Want new piano--suggestions?

greenspun.com : LUSENET : Everything About Teaching and Learning the Piano : One Thread

I have had a Kawai Digital piano for about 4 years (in the $4,000 price range) and have loved it because I can get many different sounds (Grand, studio, jazz, vibes, etc...). It also has a setting for 'touch' which I alway keep on HEAVY. Even at that, it doesn't come close to an acoustic piano and at times when I've played at my lesson or at school, I've gotten 'thrown off' because the touch is so much heavier on acoustic. So, I've been saving my pennies, dreaming of getting a small baby or studio grand, or just a really great acoustic piano. To make a long story short, my teacher just got Two new pianos (baby and upright grand) and I've notice that they have to be tuned every few weeks. There is no way I will be able to afford all the tunings an acoustic would require--I've never had to worry about a tuning with a digital!...Now I'm re-thinking: are there digitals that have a heavy, more realistic touch? Any help would be appreciated!

-- Rose (babenpansyrose@aol.com), June 20, 2003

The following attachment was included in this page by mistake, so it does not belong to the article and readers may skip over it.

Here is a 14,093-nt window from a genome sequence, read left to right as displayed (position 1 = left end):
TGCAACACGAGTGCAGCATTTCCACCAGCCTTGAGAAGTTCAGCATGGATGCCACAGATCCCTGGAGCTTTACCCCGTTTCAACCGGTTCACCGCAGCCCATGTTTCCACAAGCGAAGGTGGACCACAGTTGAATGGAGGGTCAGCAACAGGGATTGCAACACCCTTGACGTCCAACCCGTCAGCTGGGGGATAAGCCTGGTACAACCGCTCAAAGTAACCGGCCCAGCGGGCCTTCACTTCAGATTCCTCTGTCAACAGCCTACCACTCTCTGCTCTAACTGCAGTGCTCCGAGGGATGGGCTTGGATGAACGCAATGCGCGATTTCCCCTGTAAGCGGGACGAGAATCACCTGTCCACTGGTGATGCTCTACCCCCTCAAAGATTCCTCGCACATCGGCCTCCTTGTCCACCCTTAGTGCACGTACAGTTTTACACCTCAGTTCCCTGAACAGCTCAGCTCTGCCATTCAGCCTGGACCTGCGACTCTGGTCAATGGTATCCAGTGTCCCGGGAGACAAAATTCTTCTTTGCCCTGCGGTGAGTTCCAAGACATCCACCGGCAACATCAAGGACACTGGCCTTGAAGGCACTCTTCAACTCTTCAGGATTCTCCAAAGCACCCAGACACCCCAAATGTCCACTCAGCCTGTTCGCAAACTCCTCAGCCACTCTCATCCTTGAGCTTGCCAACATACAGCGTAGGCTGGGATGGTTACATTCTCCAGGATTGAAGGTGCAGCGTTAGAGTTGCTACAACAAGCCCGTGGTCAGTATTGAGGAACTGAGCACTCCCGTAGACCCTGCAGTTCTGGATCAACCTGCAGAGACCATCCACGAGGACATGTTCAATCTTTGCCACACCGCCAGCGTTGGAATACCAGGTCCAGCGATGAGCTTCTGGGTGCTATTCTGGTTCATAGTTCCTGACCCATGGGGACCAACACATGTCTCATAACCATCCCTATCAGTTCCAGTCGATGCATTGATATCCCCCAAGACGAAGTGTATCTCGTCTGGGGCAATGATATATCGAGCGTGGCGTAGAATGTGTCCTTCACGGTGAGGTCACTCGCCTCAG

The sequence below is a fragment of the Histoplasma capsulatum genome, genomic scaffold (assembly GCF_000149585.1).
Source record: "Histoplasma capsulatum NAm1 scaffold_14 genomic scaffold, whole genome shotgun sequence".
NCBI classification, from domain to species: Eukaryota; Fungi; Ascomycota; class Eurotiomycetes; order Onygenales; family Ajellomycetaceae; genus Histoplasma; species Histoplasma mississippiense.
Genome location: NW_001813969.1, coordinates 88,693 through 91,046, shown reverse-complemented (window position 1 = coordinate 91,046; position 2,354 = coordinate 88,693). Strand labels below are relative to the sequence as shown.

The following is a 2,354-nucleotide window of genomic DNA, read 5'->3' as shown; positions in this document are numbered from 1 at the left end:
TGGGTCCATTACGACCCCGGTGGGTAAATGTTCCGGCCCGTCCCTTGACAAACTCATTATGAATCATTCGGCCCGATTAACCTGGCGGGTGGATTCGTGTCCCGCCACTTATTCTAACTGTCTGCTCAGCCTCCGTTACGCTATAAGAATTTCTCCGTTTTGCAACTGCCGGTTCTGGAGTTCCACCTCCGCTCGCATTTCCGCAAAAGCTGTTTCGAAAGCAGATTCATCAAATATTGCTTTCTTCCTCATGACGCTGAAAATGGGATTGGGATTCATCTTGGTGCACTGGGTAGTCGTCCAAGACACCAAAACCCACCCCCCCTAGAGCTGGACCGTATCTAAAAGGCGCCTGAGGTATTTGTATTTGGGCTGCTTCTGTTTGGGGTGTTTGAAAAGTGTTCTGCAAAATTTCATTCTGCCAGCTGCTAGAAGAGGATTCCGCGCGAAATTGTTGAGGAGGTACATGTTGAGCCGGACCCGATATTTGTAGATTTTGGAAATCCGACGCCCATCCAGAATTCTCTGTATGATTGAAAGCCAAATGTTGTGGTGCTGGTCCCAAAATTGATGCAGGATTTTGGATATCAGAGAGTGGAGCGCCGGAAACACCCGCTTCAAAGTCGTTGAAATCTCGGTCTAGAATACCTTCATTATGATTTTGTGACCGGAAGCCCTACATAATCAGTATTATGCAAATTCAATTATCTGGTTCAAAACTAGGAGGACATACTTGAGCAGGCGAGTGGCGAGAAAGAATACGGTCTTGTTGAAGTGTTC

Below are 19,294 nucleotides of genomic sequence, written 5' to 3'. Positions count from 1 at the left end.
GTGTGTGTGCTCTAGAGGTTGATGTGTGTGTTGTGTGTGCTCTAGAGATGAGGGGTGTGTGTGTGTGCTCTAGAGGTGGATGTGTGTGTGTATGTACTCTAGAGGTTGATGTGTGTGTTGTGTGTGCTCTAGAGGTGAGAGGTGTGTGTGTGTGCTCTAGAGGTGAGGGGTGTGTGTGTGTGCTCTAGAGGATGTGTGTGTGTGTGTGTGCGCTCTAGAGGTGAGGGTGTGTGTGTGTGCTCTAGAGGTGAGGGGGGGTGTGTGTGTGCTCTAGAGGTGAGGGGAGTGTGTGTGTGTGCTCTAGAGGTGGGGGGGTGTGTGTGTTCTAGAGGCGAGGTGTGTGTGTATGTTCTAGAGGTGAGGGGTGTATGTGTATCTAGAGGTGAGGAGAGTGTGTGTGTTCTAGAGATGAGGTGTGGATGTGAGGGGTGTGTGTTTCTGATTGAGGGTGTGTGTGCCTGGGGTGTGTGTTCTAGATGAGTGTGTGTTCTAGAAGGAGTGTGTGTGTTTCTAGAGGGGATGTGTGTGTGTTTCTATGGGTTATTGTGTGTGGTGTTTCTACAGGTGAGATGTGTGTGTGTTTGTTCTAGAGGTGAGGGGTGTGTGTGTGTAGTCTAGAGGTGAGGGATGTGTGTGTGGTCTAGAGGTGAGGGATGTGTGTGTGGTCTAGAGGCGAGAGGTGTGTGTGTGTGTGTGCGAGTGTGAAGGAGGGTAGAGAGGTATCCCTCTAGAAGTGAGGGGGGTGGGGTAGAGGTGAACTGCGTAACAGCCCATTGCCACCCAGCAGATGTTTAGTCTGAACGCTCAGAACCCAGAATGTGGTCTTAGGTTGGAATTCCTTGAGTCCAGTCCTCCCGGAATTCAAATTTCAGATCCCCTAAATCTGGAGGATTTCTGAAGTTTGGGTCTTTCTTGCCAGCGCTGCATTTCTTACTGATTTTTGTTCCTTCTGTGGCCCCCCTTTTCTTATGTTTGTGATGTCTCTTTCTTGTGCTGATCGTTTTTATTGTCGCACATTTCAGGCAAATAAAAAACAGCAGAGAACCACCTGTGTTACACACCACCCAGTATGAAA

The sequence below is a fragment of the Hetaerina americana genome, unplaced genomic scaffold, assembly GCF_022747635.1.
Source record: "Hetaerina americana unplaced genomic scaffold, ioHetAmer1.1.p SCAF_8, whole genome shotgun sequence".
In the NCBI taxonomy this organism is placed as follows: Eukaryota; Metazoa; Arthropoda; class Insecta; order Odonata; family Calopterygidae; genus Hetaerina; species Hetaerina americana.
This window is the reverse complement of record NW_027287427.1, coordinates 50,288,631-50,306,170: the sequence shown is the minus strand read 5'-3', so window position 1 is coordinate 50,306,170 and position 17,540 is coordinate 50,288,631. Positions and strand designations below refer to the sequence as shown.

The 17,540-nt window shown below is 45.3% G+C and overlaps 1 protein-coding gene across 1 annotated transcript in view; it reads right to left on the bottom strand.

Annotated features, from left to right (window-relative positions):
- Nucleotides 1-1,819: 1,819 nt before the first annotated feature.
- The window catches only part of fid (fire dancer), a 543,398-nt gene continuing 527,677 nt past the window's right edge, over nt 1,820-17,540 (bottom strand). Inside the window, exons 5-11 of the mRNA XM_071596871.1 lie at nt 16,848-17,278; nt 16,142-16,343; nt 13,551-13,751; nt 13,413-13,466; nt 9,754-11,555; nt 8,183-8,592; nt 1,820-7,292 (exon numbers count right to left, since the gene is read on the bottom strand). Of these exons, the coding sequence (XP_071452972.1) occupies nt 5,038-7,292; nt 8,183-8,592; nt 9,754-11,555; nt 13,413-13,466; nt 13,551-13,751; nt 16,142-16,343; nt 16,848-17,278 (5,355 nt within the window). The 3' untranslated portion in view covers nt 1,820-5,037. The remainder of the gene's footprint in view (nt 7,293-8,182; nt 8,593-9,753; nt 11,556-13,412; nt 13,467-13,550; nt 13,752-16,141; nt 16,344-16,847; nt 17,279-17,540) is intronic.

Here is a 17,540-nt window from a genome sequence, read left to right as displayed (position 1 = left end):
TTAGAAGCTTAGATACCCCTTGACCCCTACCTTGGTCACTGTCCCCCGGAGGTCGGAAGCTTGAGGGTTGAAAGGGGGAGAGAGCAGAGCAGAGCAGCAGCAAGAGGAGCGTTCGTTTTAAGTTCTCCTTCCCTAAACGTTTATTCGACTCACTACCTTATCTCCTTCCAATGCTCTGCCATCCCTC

A couple of things come into play here. First, your teacher's piano gets much heavier use than your home piano likely will.

Also, when you purchase a piano, at least the first tuning is usually free. You need to allow the piano to adjust to your home environment for about 4-6 weeks before you tune. Also take into account the humidity level of your environment as that will have an effect.

We live in an arid area, so we invested in a piano humidifier (about $500 for the one we have at church). We spent the extra money for this model since it is only used one day a week (this model will shut off if the reservoir runs out of water). You can get a less expensive model for your home instrument since you are there every day. The humidifier keeps the moisture level more constant, therefore reducing the number of tunings needs (since the wood doesn't shrink, leading to loose tuning pins in the pin block).

There is also an issue of the quality of the instrument you purchase and the skill level of your technician. I have a fine technician and I have mine tuned 3 times/year. I am a performing teacher, so my instrument gets heavy use between my practice, my son's practice and all of the lessons I teach.

Go to your library and take a look at The Piano Book by Larry Fine. You will learn a great deal about pianos and purchasing here.

-- Arlene Steffen (asteffen@fresno.edu), June 26, 2003.

Moderation questions? read the FAQ